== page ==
My youngest, 7YO (they grow up so fast. I can remember when he was 4YO, and 10YO was 7YO. Still with me?) is in the Gifted and Talented (GT) program in our school district, meaning he goes to a separate, Fame-style school full of uber-smart elementary schoolers who are either going to solve the world’s problems, or recreate dinosaurs from DNA preserved in amber.

Fingerpainting? I don't think so.

When we moved 7YO to the new school, we had the option of sending 10YO over as well, even though he didn’t test his way in. But since he was going into the 5th grade and would be changing schools anyway for sixth, we felt it was pointless to uproot him from all his friends just for one year of parental convenience. His grades and test scores weren’t high enough for him to qualify on his own, which was really too bad. But he was better off staying put.

This year, his scores and grades were high enough for him to be invited to potentially attend a math, science, and technology (MST) center. MSTs are one step lower than GT, because they are focused strictly on advanced math and science, whereas GT is well-rounded nerdishness. Still, MSTs give kids who are skilled in those areas advantages over kids (like me) who are merely average, or dare I say, mere mortals. When we got the letter of invitation for him, he was ecstatic, and we were also pretty pleased. He’s always had an affinity toward math and science, even with his ADHD, so it’s a natural fit. In theory. That whole ADHD thing means his ability to focus is roughly equivalent to my ability to drive through University Park here in Dallas without someone noticing I don’t belong. If he’s admitted, it’ll be a struggle.

I say “if he’s admitted” because even though we got a letter of invitation, that’s just the first step in the process. The letter invites you to come to a meet ‘n’ greet, where the staff shows you all the lovely amenities of the joint. You then have to fill out an application, including your child’s report card from the previous year (meaning 10YO’s 4th grade report card), and then they’ll choose among those applicants and send them official invitations to join the program. Parents then have a window of opportunity to either allow their kid to go, or keep them enslaved to a life with mere mortals at normal middle school. Having gone through this before with 7YO, we’re veterans to the process. And last night was the big meet-up.

As we walked up to the new school, 10YO and I had a conversation:

10YO: “Hey Dad, what’s all this white stuff on the sidewalk?”
Me: “It’s salt.”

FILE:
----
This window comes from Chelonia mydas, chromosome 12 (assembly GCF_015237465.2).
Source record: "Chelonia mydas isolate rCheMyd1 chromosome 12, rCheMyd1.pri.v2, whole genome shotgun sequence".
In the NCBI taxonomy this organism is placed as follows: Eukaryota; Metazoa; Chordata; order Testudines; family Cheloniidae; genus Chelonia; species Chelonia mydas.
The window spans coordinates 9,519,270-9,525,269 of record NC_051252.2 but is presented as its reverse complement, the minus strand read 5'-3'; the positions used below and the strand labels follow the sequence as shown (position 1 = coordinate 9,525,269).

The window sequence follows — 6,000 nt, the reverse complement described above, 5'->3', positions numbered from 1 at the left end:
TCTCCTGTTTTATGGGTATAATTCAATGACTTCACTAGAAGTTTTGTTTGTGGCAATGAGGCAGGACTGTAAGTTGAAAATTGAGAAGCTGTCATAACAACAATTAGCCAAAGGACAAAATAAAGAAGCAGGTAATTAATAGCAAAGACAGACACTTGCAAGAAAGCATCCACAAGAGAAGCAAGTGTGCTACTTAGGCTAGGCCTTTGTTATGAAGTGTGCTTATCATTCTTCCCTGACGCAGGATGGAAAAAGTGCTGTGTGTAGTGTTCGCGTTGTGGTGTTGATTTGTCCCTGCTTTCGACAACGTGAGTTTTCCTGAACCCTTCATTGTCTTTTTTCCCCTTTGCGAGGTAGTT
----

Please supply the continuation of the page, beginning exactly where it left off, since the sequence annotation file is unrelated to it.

10YO: “Why did they put salt on the sidewalk?”
Me: “When it was cold and icy, they put salt down to help melt the ice. By the way, it’s not just salt – it’s salt mixed with sand or dirt. It’s not for eating.”
10YO: “Oh.”

We continued inside, where we were blown away by the academic offerings from this place. Astronomy, forensics, pathophysiology,  algebra, field trips to nuclear power plants and NASA, robotics, animation…and this is just 6th through 8th grade, people. It’s an awesome opportunity to say the least. There was an 8ft tall Eiffel Tower made of tongue depressors in the hallway, built by students. And it was perfect. That place is like “Fame”, but for smart people. We finished the tour, and went back to the car to head home. As we pulled out, we began discussing dinner. I looked back at 10YO, and noticed he was looking a little green around the gills. This conversation ensued:

Me: “Are you ok?”
10YO (lying down, clutching his belly): “Oooooh….”
Me: “What’s the matter?”
10Yo: “I don’t feel so good, Daddy…”
Me (concerned): “What’s the MATTER? What happened?”
10YO: (silence)
Me (figuring something was seriously wrong): “TELL ME.”
10YO: “Um…I ate some of the salt.”
Me (confused): “Salt? What salt?”
10YO: “The salt off the ground.”

Now, I don’t know how familiar you are with the salt used to de-ice roads and sidewalks, but it’s not Morton’s Little Girl Wasting Salt With An Umbrella table salt. It’s usually pure rock salt, mixed with dirt or sand. Rock salt is not the same as iodized, edible salt. It will make your tummy hurt, particularly if it’s mixed with sand and is lying on the dirty dirty ground and if you’re dumb enough to consume it, which evidently my child is.



Me: “Son, that’s NOT the salt you eat! Are you kidding me? Why did you do that?”
10YO: “I don’t know.”
Me: “It was on the ground, son!”
10YO: “I know.”
7YO: “It has dirt in it, you know.”
10YO: “I KNOW!”
DWW (riding shotgun, and only so I could hear): “Dumbass”

Please take a moment to let the irony sink in. My son, targeted as a potential bright academic star, while on a visit to the advanced school he’d be learning new and very cool technical things, ate the sand-and-rock salt mixture from off the ground. At age 10. He recovered, but hopefully he learned a very valuable lesson.